Wednesday July 18, 2007

From Shanghai to Dayton

Engineering classes don't start until August, but a group of Chinese students has already started learning about American customs and culture with shopping trips, a baseball game and courses in English and communication as a prelude to a year long experience at the University of Dayton.

"This is a good opportunity to be here with a good chance to study," said Jin "Iris" Caihong, who arrived July 1 with a dozen other Shanghai Normal University classmates to complete their undergraduate degrees at UD. "We were a little bit worried because we've never been out of the country before."

While the Chinese students may have started their American learning experience with baseball, the year is likely to end with excellent job prospects from U.S., Chinese and international companies, according to Scott Segalewitz, chair of UD's engineering technology department. Joseph Saliba, the dean of UD's School of Engineering, recently returned from meetings with companies in China who were enthusiastic about the UD students.

This year's group of students is the second crop from a budding partnership between UD and Shanghai Normal University. The students study for three years in Shanghai and one year at the University of Dayton, earning degrees from both schools. Along the way, they develop crucially important skills in an international setting, Segalewitz said.

As the first year of the partnership ended this May with dual graduations, Segalewitz said organizers were unsure whether companies and students would find value in the unique program. Chinese students and their parents must pay $25,000 in tuition, room and board expenses, without a student loan system like that available in the U.S.

After talking with companies in China earlier this summer, Segalewitz said it's clear that the gamble for UD, SHNU and the students will pay off.

"Companies were extremely enthusiastic about these students with a U.S. education," he said. "The rate of job offers to students in the joint program was 80 to 90 percent, compared to 50 percent for the students who just took the Chinese-only program."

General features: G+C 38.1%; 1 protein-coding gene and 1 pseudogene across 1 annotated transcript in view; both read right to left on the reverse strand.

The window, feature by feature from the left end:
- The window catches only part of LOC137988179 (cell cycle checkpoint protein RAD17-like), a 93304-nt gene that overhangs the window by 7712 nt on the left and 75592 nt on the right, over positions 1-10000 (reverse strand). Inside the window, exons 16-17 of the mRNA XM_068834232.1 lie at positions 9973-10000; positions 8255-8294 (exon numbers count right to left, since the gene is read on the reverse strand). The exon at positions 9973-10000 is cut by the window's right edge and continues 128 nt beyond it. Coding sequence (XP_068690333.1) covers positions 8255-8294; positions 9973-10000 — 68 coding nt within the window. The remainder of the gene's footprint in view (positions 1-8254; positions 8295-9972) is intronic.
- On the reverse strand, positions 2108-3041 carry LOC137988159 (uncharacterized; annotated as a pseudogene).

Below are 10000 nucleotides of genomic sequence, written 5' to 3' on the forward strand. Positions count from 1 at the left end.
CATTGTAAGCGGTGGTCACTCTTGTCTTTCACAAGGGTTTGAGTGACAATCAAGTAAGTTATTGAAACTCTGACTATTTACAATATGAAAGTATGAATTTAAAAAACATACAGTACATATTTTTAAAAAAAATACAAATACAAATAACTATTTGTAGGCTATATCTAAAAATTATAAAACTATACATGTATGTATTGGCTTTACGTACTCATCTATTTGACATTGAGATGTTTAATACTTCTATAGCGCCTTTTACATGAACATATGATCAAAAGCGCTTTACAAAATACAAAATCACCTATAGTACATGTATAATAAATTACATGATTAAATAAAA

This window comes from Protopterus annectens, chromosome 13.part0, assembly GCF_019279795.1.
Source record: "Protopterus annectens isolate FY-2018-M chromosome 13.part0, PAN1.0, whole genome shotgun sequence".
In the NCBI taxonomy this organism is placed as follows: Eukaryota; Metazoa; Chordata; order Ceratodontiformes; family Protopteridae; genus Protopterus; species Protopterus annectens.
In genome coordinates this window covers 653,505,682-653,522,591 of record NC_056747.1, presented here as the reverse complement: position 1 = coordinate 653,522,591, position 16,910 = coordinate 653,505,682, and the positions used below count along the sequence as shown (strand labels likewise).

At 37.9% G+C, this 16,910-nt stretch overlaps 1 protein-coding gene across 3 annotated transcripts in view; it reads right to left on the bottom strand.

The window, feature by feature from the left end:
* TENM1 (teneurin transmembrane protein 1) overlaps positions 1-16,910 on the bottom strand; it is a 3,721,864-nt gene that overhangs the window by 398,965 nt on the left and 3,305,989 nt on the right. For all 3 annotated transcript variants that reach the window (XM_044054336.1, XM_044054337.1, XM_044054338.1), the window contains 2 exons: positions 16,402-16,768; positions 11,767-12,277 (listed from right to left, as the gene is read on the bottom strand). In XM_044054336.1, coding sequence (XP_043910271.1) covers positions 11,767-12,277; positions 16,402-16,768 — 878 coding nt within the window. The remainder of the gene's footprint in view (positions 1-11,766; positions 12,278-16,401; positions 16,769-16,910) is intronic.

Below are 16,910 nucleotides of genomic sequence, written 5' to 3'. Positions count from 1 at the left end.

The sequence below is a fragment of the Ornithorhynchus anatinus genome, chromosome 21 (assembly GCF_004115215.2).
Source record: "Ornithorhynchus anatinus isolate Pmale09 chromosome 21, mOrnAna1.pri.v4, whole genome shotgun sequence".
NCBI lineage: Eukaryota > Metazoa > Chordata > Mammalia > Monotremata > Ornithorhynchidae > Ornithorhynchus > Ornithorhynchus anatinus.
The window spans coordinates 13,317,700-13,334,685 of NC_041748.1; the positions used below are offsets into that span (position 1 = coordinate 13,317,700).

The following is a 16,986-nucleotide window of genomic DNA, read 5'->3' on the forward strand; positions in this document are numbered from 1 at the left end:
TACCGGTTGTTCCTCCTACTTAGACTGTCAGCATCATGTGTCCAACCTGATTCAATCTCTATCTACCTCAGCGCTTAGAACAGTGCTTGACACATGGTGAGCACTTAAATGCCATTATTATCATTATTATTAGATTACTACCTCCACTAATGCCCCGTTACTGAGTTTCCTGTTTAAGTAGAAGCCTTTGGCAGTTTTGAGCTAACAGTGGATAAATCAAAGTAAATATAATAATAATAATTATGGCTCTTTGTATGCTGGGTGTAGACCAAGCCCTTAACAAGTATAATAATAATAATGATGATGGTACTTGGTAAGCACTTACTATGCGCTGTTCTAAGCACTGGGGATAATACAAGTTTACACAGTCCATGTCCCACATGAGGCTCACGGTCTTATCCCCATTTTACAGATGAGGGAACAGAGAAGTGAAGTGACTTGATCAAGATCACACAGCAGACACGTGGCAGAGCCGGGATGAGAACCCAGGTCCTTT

And those who graduated last year formed a solid bond with UD, he said. Half of the 12 students enrolled last year want to return to UD for graduate studies, he said.

Jin said she checked with last year's group of students about their experience here. "They said the people of UD were all very kind and helpful."

Amy Anderson, director of UD's Center for International Programs, said the program is also paving the way for new partnerships with companies both here and in China. Companies who do business internationally are eager to hire engineers, or train their own engineers to succeed in an increasingly global workplace.

"Engineers may have to get used to the fact that while they work here, their work day is on Asia time," she said. With the growth of manufacturing overseas, she said "engineering is happening where the manufacturing takes place.

"That means that employees need to be flexible and those that have international experience will have an advantage in this very dynamic environment," she said.

With the success of the first class, Anderson said more discussions are in the works about creating innovative partnerships among the University, SHNU, Chinese companies and local companies.

In the meantime, the new cohort of Chinese students are finding their ways around campus, discovering that American watermelons are three times the size of Chinese melons, and starting their intensive summer program.

Through July, they'll work on polishing their English skills, learning about U.S. communication styles, and how to be an American student.

"We help them get used to our style of report-writing and discussion and group projects,"

Segalewitz said.

Tina Manco, partnership and exchange coordinator for UD's Center for International Programs, said the introductory sessions include teaching students about class participation and making presentations – skills not required in Chinese universities but essential for success in American classrooms.

Manco said students also will receive more help in American customs and culture.

"We're adding a little more this year and will work with them on using the telephone," she said.

At a welcoming reception the just-arrived students, still a little travel weary and jet-lagged, introduced themselves to engineering faculty and international program staff.

Many said simply they were happy to be at the University to learn new things and make new friends.

Yu "Allen" Bingqian didn't need to wait for the classes to start. He was ready to start making new friends through a universal language.

"I can play the piano, so if we have the time, we can communicate," he said.

For more information, contact Scott Segalewitz at 937-229-4216 or and Amy Anderson at 937-229-4413 or